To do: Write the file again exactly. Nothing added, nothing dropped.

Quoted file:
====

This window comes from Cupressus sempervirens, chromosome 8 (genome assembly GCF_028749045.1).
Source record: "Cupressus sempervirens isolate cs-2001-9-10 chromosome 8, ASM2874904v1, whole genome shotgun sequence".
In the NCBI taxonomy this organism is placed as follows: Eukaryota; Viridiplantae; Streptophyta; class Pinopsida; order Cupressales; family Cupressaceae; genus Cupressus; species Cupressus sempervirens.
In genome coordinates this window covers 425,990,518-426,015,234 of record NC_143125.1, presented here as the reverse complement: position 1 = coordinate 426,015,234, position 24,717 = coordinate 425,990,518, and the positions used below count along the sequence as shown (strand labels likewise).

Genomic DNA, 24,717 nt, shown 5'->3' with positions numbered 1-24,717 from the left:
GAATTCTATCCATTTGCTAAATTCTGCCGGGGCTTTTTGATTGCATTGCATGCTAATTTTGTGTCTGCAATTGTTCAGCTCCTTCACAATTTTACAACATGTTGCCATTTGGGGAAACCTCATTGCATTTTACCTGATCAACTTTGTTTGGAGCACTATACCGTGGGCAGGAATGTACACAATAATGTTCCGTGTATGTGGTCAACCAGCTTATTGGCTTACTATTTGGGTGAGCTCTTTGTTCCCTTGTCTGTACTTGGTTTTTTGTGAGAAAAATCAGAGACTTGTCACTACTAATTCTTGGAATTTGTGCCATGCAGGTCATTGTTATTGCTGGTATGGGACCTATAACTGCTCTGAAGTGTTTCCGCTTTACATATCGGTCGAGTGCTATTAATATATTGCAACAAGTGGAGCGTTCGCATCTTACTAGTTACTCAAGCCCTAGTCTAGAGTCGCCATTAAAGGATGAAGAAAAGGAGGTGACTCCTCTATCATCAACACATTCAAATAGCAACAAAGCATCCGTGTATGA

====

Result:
This window comes from Cupressus sempervirens, chromosome 8 (genome assembly GCF_028749045.1).
Source record: "Cupressus sempervirens isolate cs-2001-9-10 chromosome 8, ASM2874904v1, whole genome shotgun sequence".
In the NCBI taxonomy this organism is placed as follows: Eukaryota; Viridiplantae; Streptophyta; class Pinopsida; order Cupressales; family Cupressaceae; genus Cupressus; species Cupressus sempervirens.
In genome coordinates this window covers 425,990,518-426,015,234 of record NC_143125.1, presented here as the reverse complement: position 1 = coordinate 426,015,234, position 24,717 = coordinate 425,990,518, and the positions used below count along the sequence as shown (strand labels likewise).

Genomic DNA, 24,717 nt, shown 5'->3' with positions numbered 1-24,717 from the left:
GAATTCTATCCATTTGCTAAATTCTGCCGGGGCTTTTTGATTGCATTGCATGCTAATTTTGTGTCTGCAATTGTTCAGCTCCTTCACAATTTTACAACATGTTGCCATTTGGGGAAACCTCATTGCATTTTACCTGATCAACTTTGTTTGGAGCACTATACCGTGGGCAGGAATGTACACAATAATGTTCCGTGTATGTGGTCAACCAGCTTATTGGCTTACTATTTGGGTGAGCTCTTTGTTCCCTTGTCTGTACTTGGTTTTTTGTGAGAAAAATCAGAGACTTGTCACTACTAATTCTTGGAATTTGTGCCATGCAGGTCATTGTTATTGCTGGTATGGGACCTATAACTGCTCTGAAGTGTTTCCGCTTTACATATCGGTCGAGTGCTATTAATATATTGCAACAAGTGGAGCGTTCGCATCTTACTAGTTACTCAAGCCCTAGTCTAGAGTCGCCATTAAAGGATGAAGAAAAGGAGGTGACTCCTCTATCATCAACACATTCAAATAGCAACAAAGCATCCGTGTATGA